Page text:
Two killed as Libyan forces, militants clash in Benghazi

Libyan irregular forces backed by helicopters clashed with militias in Benghazi in fighting that left at least two people dead

Two killed as Libyan forces, militants clash in Benghazi

World Bulletin/News Desk

Libyan irregular forces backed by helicopters and led by a retired army general clashed with militias in the eastern city of Benghazi, killing at least two people, security and medical sources said on Friday.

Amid a broad decay of national law and order since the 2011 uprising that ousted Muammar Gaddafi, militants have been blamed for a string of assassinations and bombings against the military in Benghazi, repeatedly fighting army special forces. But they have dug in at bases on the city outskirts.

Fighters led by retired General Khalifa Haftar had shelled bases belonging to Ansar al-Sharia and another militant group in Benghazi, said Mohamed Al-Hejazi, who said he was a spokesman for his self-declared Libyan National Army.

The situation was unclear, but witnesses said a regular army helicopter had been used in some of the assaults on the bases.

Libya's army chief of staff told state television he had given no orders for any regular military units to attack bases in Benghazi.

At least two people were killed and another 10 injured in the clashes, medical sources at a local hospital said.

Hejazi said militants had fled from their bases into the city, complicating their military operation.

Haftar, a leading figure in the anti-Gaddafi revolt, in February stirred rumours of a coup by appearing in military uniform to call for a presidential committee to be formed to govern until new elections.

It was not clear how much support he commands in the country's nascent army, which is still in training. Tripoli's government in February said he had no authority and threatened legal action against him.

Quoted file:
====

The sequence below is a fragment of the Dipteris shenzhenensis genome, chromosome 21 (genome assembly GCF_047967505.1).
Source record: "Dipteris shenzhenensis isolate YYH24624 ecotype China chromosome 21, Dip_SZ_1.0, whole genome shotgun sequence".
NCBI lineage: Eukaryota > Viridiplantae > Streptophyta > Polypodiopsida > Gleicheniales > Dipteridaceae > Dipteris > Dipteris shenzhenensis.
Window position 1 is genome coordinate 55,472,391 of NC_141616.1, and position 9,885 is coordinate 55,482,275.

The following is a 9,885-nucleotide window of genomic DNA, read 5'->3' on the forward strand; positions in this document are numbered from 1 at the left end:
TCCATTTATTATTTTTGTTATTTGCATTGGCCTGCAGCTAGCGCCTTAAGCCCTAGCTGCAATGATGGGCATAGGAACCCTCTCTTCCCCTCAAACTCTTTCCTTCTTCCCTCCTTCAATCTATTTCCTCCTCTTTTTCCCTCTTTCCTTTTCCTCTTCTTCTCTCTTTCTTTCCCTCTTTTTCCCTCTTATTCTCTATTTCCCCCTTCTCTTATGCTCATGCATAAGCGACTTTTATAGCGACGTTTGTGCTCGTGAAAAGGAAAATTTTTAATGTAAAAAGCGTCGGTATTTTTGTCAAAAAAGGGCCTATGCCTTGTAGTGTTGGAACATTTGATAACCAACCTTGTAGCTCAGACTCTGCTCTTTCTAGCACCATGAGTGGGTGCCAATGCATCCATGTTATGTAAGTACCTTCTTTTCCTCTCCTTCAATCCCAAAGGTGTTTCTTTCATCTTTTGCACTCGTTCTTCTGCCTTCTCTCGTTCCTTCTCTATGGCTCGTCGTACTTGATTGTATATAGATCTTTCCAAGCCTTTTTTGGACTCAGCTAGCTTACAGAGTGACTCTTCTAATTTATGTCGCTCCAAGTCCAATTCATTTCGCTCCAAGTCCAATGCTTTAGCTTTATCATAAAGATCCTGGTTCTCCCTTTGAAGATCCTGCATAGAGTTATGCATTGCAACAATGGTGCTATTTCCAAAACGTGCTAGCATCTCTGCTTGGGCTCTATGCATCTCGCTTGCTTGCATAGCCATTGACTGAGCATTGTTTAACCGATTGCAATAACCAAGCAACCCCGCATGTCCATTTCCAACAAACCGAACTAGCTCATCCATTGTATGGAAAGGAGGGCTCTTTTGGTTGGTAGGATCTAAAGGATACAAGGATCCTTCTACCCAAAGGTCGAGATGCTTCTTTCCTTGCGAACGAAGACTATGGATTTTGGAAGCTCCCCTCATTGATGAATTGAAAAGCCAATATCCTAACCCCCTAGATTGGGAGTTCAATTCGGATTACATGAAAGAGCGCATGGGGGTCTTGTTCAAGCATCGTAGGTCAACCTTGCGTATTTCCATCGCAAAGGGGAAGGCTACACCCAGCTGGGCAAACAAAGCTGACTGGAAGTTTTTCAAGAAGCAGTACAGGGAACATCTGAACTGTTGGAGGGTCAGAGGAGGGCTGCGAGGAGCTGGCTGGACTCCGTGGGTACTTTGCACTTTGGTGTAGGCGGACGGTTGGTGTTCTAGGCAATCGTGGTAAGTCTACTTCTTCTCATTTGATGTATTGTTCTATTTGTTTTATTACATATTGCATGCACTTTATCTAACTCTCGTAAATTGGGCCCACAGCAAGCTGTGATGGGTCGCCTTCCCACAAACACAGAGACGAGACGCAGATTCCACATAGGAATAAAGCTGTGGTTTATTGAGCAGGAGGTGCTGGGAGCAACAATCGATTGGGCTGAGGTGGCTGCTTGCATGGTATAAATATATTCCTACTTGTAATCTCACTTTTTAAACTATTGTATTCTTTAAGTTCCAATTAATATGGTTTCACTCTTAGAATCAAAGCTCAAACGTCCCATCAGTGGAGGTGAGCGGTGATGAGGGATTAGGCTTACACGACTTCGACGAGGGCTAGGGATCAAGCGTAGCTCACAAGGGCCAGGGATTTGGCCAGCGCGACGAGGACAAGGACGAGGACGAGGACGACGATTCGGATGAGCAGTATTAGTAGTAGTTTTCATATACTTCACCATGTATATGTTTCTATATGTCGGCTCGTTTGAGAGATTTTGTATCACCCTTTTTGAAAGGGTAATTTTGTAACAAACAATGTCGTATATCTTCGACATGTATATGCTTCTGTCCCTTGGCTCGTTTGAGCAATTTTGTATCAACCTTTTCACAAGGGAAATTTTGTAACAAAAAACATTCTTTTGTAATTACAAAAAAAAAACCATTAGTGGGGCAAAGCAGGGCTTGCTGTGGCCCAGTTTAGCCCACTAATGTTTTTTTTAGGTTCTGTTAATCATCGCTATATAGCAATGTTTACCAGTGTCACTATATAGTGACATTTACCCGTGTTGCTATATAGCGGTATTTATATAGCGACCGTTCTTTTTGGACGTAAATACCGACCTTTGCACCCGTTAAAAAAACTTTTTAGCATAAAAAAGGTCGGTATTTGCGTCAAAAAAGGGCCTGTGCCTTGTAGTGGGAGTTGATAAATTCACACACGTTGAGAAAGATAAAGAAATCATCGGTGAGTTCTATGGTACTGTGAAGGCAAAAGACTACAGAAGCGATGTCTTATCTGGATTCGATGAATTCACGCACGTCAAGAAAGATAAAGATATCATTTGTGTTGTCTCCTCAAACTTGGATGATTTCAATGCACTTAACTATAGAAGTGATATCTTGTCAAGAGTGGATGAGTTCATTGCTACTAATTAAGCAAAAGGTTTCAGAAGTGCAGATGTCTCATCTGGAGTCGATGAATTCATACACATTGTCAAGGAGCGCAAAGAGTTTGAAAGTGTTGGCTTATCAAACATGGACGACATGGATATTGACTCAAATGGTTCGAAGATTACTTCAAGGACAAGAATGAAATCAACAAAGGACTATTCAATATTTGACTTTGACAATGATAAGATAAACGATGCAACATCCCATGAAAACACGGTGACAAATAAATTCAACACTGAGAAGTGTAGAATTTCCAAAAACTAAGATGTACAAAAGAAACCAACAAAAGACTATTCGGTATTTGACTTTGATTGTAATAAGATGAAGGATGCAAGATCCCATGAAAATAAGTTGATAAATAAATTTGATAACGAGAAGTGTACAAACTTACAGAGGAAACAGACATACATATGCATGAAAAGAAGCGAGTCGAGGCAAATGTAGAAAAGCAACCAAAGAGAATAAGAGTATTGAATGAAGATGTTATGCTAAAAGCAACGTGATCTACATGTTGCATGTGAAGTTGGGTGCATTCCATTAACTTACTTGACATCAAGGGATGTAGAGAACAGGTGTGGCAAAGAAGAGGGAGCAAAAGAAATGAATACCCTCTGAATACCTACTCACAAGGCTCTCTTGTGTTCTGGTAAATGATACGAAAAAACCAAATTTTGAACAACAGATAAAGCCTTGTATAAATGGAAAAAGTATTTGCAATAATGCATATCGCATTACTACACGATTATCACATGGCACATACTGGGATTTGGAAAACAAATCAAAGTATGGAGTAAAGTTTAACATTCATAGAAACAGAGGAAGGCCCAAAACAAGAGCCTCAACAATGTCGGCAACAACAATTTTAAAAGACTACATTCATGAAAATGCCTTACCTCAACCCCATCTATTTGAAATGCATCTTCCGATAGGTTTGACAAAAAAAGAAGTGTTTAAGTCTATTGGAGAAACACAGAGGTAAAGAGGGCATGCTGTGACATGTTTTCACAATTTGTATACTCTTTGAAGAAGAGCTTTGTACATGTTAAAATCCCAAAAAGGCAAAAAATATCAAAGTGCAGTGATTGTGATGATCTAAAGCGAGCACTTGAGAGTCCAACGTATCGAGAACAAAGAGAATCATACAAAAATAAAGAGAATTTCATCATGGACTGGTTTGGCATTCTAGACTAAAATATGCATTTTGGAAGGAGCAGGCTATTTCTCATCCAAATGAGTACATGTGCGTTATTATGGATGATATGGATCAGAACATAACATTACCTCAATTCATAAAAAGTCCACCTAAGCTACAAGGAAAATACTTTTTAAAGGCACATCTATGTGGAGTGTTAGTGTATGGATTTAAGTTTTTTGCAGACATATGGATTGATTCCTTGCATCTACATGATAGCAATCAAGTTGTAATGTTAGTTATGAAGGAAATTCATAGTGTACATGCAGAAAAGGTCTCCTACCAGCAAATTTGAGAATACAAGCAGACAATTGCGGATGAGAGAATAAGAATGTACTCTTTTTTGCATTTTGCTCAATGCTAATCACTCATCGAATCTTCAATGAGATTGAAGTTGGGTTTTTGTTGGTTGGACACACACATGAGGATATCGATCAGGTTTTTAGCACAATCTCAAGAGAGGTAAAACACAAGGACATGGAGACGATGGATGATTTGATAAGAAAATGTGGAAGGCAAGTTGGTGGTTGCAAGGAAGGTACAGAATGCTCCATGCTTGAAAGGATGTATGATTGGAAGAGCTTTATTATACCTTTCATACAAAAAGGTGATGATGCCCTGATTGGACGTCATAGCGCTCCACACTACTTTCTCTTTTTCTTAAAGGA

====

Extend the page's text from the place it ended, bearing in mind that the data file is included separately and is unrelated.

But the government is fragile and the parliament almost paralysed by rivalries, with little progress to full democracy made since 2011. A planned new constitution is still unwritten and the country is on its third prime minister since March.

U.S. and European countries are helping build up a regular army but Libya's armed forces and government cannot control brigades of ex-rebels and militants who once fought Gaddafi but have since refused to disarm and often challenge the state.

The North African nation's vital oil export industry has suffered badly and is often targeted by armed protesters seeking a greater share of oil wealth, federalist power for the regions or just better basic services.

Since last summer, armed protesters have repeatedly closed down ports and oilfields, bringing production down to around 300,000 barrels per day from the 1.4 million bpd that the OPEC member state produced before the protests erupted.

Güncelleme Tarihi: 16 Mayıs 2014, 16:45
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